Chicago Theatre Review

Chicago Theatre Review

The Amazing A Cappella and Beatboxing Show

December 6, 2017 Reviews No Comments

Gobsmacked – Broadway in Chicago

 

There’s a new show in Chicago and it’s only in town for a few precious performances. Go see it. Don’t wait. You won’t be disappointed. This isn’t a traditional book musical. It’s more like a musical revue, but it features the unbelievable vocal and choreographic talents of seven incredible performers. Imagine a more contemporary version of The Manhattan Transfer, The Nylons, Sweet Honey in the Rock, or more recent vocal groups like Pentatonix and Straight No Chaser. Now think of that pure vocal sound elevated to its highest level.

This delightful, whimsical and sometimes poignant song cycle is akin to watching all the very best bits and polished routines from films, like “Pitch Perfect,” or the grand finale of reality television shows, like NBC’s “The Sing-Off.” This production is the brainchild of British performer, director, competition judge and producer Nic Doodson. He’s quoted as saying he wanted to achieve for a cappella singing “what ‘Stomp’ did for drumming and what ‘Tap Dogs’ did for tap dancing.” Together with co-creator and musical director Jack Blume, featuring precise direction by Alexandra Spencer-Jones, this high-octane entertainment spotlights 18 superb a cappella versions of a variety of pop tunes that everyone will recognize and adore.

Theatergoers must be reminded that there’s no instrumental backing in this show; all the sounds heard in this concert are amazingly performed vocally. The cast is mainly accompanied by the bewilderingly beautiful beatboxing talent of an artist known as Ball-Zee. This stunning performer happens to be the reigning, world-champion beatbox artist. He’s listed in the program as The Conductor, because that’s yet another task he performs for each number. Ball-Zee maintains the tempos for the singers and keeps them moving right along. He even gets his own, well-deserved solo number, “BeatBoxSolo,” that earns the young performer the greatest ovation of the evening. The rest of this wonderful cast includes Joanne Evans, Emilie Louise Israel, Monica Sik Hom, Marcus Collins, Ed Scott and Nick Hayes. Together and individually this ensemble infuse the Broadway Playhouse stage with enough sound and energy to light up all of Michigan Avenue.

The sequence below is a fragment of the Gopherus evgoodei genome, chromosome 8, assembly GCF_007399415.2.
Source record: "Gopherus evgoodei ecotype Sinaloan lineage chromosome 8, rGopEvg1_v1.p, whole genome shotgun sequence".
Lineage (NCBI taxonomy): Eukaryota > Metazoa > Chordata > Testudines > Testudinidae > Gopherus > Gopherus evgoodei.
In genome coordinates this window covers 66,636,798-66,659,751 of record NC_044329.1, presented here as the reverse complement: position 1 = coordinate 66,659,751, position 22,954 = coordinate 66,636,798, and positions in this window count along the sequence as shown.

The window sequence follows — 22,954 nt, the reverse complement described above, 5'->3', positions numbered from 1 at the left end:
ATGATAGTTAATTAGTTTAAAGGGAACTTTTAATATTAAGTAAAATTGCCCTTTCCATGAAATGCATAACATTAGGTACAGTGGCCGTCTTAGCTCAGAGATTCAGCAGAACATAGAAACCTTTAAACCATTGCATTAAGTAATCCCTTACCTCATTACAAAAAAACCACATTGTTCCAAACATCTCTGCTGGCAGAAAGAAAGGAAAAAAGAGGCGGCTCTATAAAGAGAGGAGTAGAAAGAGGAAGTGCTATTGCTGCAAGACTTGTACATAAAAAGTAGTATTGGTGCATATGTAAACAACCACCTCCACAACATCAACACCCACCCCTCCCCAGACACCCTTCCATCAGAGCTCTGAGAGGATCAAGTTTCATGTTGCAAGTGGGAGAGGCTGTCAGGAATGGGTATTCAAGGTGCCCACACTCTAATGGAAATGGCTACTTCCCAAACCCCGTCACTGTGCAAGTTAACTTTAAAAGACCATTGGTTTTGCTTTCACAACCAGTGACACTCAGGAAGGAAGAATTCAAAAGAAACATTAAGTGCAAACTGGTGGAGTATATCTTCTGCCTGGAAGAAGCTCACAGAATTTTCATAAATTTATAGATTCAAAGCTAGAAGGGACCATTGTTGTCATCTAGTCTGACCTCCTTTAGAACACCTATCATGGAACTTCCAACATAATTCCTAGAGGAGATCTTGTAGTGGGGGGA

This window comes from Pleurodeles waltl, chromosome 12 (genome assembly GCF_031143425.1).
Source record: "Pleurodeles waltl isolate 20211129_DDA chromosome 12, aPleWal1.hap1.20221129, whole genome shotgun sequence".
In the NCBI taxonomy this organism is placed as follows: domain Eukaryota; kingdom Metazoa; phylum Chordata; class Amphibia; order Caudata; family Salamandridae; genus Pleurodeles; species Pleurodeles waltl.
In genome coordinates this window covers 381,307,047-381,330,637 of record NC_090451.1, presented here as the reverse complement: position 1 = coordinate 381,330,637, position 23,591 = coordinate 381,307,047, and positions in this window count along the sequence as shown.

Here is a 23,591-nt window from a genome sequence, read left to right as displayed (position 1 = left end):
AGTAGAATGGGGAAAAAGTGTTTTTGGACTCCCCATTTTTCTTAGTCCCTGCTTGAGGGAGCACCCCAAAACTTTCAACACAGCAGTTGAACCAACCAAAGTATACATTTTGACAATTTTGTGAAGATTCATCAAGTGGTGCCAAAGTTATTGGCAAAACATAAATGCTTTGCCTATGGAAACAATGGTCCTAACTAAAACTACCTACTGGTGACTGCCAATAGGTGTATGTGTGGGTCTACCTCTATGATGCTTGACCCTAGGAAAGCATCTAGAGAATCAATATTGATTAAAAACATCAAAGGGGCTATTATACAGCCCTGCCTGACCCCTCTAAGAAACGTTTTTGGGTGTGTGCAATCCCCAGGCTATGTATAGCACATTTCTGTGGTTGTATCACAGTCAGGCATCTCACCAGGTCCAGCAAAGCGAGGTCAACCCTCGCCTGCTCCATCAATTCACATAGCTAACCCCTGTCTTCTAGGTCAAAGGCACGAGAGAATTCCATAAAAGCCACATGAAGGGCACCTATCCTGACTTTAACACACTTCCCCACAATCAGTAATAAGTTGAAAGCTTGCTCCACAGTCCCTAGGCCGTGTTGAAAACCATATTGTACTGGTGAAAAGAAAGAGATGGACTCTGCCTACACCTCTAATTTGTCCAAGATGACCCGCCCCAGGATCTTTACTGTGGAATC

The production features a variety of songs. They include, among others, such pop favorites as Lady Gaga’s “Telephone,” James Brown’s “It’s a Man’s World,” “Pump It” by the Black Eyed Peas, David Bowie’s “Life on Mars,” Queen’s “Don’t Stop Me Now,” “Kiss” by Prince, Barry Manilow’s “Could It Be Magic” and the Beatles’ “She Loves You.” The remarkable aspect of this concert is that, although each of these songs have a familiar sound and the lyrics are well-known, the a cappella and beatbox treatment makes each of them sound brand new.

The term “gobsmacked” is a British term, slang for being utterly astonished or astounded. That’s a perfect description of how audiences will react to this incredible show. It’s cheerful, clever, sometimes hilarious, often touching and always highly entertaining. Each musical number, staged with precise choreography to accompany the sound, becomes a story in itself. Characters are formed, relationships emerge and scenes eventually develop throughout the piece. Set against Philip Gladwell’s scenic design that’s a wall of woofers and tweeters, plus a couple of moving staircases, and brilliantly lit by Charlie Morgan-Jones, this two-act confection will amaze and delight audiences of all ages. Stopping by the Broadway Playhouse will offer the perfect evening oasis for tourists and a pick-me-up for holiday shoppers.

Highly Recommended

Reviewed by Colin Douglas

 

Presented December 5-10 by Broadway in Chicago at the Broadway Playhouse at Water Tower Place, 175 E. Chestnut St., Chicago.

Tickets are available at Ticketmaster locations, by calling the Broadway in Chicago Ticket Line at 800-775-2000 or by visiting www.BroadwayinChicago.com.

Additional information about this and other area productions can be found at www.theatreinchicago.com.


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